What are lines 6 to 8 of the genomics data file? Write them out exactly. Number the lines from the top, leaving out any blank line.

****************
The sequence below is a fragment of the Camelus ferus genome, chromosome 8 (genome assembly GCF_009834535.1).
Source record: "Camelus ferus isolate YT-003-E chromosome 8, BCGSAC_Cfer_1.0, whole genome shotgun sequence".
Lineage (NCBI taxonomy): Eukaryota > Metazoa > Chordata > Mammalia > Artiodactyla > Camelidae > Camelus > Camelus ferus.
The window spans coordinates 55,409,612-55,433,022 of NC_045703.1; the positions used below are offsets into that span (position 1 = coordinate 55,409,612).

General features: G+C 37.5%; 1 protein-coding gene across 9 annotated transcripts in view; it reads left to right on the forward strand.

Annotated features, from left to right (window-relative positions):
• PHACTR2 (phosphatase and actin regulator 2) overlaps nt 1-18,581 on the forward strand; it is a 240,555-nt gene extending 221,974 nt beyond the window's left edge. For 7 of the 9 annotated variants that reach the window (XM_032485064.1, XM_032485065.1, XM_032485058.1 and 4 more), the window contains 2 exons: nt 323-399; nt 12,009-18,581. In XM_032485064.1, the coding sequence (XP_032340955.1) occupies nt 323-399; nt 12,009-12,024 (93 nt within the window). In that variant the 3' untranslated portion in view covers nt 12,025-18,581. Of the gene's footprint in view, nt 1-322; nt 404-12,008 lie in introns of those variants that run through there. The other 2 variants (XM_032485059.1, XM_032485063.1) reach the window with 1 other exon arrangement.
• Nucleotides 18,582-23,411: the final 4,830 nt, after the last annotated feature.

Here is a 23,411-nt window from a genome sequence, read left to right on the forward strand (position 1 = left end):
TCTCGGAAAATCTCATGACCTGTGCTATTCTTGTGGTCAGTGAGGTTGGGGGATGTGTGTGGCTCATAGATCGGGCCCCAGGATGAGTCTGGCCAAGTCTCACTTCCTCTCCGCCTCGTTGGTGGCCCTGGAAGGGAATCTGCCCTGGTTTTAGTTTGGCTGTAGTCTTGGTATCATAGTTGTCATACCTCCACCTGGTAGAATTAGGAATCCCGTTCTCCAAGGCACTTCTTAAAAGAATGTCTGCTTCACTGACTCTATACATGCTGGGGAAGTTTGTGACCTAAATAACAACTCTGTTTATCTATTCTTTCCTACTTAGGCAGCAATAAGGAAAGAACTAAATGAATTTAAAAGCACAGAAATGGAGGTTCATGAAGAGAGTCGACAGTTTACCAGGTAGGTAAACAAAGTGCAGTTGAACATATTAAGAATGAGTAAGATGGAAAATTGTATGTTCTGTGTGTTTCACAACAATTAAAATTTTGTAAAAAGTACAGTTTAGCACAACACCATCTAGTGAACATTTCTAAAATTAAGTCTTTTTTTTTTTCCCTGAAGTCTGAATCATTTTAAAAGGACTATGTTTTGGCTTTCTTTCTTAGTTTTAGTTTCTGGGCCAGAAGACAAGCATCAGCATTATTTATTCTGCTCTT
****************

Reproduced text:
Annotated features, from left to right (window-relative positions):
• PHACTR2 (phosphatase and actin regulator 2) overlaps nt 1-18,581 on the forward strand; it is a 240,555-nt gene extending 221,974 nt beyond the window's left edge. For 7 of the 9 annotated variants that reach the window (XM_032485064.1, XM_032485065.1, XM_032485058.1 and 4 more), the window contains 2 exons: nt 323-399; nt 12,009-18,581. In XM_032485064.1, the coding sequence (XP_032340955.1) occupies nt 323-399; nt 12,009-12,024 (93 nt within the window). In that variant the 3' untranslated portion in view covers nt 12,025-18,581. Of the gene's footprint in view, nt 1-322; nt 404-12,008 lie in introns of those variants that run through there. The other 2 variants (XM_032485059.1, XM_032485063.1) reach the window with 1 other exon arrangement.
• Nucleotides 18,582-23,411: the final 4,830 nt, after the last annotated feature.